The company is steadily growing, already having a daily trade volume of over $300 million. This centralized platform has numerous additional features, including a custom wallet. 1inch supports tokens on established blockchains like Ethereum, but also Layer 2 chains as well.
This European blockchain startup is trying to tackle the issue of high-fees when using Ethereum. They’re implementing what they call Zero-Knowledge Rollup in order to reduce the fees that stand in the way of Ethereum’s scalability.
zkSync is using a Layer 2 chain that can offer much faster and reduced-fee transactions in tandem with the primary Ethereum framework. They’re in the early stages of implementing their solution, but they’ve already picked up support in their first round of funding in 2023.
Token Terminal is one of many startups addressing the need for accurate and reliable financial data from blockchains. As cryptocurrencies develop more widespread use, this important information will be an essential part of financial decisions making.
By aggregating financial data from both blockchains and other decentralized applications, Token Terminal will provide a stronger foundation for investors, analysts, and individuals to gain more meaningful insight.
UK startup Ryyup is providing technologies to build a bridge between the worlds of decentralized and centralized finance. As cryptocurrencies continue to grow, their involvement with banks and other aspects of the existing financial systems will grow as well.
Many decentralized assets can become isolated due to their separation from centralized finance. With help from Ryyup, investors will be able to take full advantage of that value and move more freely between decentralized and centralized finance.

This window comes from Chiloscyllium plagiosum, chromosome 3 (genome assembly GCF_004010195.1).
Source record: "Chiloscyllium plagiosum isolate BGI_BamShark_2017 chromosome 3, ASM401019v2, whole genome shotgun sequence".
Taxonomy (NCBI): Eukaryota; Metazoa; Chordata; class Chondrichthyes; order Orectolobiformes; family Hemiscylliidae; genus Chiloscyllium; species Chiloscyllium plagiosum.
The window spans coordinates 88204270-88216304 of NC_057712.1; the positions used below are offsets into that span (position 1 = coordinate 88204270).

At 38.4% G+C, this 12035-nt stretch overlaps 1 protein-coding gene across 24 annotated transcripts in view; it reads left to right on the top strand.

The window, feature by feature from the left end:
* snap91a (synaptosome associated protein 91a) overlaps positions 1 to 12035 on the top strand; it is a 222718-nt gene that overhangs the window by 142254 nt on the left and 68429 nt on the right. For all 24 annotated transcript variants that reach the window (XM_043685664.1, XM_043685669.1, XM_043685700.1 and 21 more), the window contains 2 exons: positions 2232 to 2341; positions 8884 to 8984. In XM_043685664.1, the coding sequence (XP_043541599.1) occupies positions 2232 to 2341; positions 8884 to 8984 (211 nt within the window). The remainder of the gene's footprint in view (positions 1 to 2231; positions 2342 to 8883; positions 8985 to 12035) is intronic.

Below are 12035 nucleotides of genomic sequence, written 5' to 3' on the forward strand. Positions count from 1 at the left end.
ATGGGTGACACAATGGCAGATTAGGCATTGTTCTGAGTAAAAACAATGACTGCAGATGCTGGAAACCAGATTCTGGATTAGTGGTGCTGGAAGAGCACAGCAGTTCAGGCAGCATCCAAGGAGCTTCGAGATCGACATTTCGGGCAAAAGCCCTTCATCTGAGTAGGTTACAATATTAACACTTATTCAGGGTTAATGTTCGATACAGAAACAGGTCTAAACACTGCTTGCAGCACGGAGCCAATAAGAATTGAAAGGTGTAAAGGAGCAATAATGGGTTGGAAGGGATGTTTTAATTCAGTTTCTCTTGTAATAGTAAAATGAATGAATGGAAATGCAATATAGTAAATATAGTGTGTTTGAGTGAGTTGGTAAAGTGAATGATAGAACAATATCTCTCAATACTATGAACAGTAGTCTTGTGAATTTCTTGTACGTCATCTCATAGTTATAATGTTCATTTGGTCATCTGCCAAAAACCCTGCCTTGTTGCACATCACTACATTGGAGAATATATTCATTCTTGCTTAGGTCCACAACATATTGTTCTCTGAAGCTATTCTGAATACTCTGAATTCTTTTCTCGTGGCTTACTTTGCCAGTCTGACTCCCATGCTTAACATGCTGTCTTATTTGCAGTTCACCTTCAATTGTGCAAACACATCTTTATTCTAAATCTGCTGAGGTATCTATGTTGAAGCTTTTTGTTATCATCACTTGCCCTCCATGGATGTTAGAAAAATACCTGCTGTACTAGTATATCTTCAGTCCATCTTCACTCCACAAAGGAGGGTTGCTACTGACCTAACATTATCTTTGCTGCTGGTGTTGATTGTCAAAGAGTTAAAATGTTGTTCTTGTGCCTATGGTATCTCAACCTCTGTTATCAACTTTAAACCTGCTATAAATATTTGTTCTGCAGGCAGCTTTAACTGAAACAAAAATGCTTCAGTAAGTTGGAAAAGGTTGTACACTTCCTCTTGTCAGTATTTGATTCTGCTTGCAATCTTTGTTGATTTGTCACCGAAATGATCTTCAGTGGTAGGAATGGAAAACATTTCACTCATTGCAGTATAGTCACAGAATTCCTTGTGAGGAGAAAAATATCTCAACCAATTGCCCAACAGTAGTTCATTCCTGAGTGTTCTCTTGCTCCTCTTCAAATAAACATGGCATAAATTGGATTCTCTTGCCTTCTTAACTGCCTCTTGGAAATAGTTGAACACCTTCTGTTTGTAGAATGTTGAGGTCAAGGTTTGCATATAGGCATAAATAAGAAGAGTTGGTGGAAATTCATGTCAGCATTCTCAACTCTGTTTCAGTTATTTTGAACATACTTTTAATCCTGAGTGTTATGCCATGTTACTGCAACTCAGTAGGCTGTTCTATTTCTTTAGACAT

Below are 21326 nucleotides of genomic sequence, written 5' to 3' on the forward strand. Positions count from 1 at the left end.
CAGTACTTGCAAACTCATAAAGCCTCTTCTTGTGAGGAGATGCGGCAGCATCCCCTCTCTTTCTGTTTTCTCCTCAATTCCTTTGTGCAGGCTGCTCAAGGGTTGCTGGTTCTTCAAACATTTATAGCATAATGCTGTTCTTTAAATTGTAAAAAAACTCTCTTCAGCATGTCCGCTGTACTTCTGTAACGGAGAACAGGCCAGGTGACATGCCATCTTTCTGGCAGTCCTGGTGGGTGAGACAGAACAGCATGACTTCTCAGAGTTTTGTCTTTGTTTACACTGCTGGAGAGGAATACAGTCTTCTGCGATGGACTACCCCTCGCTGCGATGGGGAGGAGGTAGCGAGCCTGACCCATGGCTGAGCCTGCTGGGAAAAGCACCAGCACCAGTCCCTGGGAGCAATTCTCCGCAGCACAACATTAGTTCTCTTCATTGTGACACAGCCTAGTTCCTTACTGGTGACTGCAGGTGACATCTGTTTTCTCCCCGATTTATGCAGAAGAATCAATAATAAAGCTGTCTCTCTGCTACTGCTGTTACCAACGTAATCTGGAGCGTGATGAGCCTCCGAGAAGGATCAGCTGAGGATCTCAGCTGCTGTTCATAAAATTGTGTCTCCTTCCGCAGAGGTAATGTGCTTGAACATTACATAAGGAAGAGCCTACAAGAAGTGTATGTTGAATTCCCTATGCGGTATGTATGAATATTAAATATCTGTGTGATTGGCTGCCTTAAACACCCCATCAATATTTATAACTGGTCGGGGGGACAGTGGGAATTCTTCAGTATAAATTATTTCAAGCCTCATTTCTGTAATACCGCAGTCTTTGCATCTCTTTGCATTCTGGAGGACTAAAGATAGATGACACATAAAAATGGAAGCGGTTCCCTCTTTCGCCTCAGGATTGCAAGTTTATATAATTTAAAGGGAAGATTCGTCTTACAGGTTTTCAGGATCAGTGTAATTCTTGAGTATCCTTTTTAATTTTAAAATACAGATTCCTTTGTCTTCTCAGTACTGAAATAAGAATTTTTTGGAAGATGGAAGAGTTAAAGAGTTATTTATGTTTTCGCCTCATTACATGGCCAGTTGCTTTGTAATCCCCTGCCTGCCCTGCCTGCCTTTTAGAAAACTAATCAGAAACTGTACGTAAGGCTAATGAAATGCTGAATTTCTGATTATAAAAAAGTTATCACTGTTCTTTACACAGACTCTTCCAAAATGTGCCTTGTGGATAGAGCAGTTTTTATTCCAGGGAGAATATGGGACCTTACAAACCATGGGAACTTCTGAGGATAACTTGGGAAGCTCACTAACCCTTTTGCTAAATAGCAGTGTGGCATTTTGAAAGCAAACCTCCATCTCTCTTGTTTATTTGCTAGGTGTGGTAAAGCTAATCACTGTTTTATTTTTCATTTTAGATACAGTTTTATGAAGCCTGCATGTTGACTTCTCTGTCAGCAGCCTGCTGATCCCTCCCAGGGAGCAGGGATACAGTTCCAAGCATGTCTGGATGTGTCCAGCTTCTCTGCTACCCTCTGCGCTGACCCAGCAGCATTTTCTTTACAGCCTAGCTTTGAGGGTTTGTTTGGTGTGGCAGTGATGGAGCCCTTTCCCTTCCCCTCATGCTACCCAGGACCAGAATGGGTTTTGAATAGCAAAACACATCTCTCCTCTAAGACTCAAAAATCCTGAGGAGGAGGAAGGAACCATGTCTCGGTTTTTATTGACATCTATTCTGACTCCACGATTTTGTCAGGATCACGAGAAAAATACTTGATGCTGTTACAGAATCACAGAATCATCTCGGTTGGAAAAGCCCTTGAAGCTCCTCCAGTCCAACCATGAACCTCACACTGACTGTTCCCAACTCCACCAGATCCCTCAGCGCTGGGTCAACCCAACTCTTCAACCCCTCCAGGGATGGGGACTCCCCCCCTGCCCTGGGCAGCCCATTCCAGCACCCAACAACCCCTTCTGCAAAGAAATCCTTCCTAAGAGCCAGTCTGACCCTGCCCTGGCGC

When trading coins across separate blockchains, some form of centralized intermediary is required. Alpeh.im is changing that with their cross-chain network. By implementing a decentralized database and identity framework, Aleph.im will allow for more direct cross-chain transfers.
Their efforts extend far beyond that, though, as their cross-chain architecture will eventually allow for decentralized storage and computation. Essentially, Alpeh.im is building a fully-realized decentralized cloud services framework.
Nexus Mutual is a UK co-op that provides decentralized insurance. This insurance is meant to protect users from any future hacks against smart contractors. The complexity of this type of insurance makes it difficult to implement for conventional insurance providers, by Nexus Mutual has the solution.
Their insurance framework relies on tokens on the Ethereum blockchain. By holding tokens, co-op members are able to vote on decisions, making Nexus Mutual a truly decentralized insurance provider.
Radicle is a German blockchain startup that is building a truly open-source network for software developer collaboration. By removing the centralization that current networks rely on, Radicle is making the code developed on their network resistant to censorship and other threats.
Their platform includes numerous essential features, including community governance over projects. It places the power over projects firmly in the hands of developers.
European Blockchain Tech Shows No Signs of Slowing
These companies are already showing amazing results as they continue to develop their new technologies. More startups are emerging every day as Europe continues to cement its role as the world leader in blockchain technology. This trend is constantly on the rise despite the bad reputation which Bitcoin, which is closely associated with Blockchain has gained.
That is due to the massive rise in get-scams and rich-quick schemes that use Bitcoin in order to mislead innocent victims. One such case which has come to our attention is named “Bitcoin Prime”, one of many automated trading services which boast massive returns. Bitcoin Prime was recently exposed on a website named scamcryptorobots.com and also officially labeled as fraud by a few government websites such as the FCA.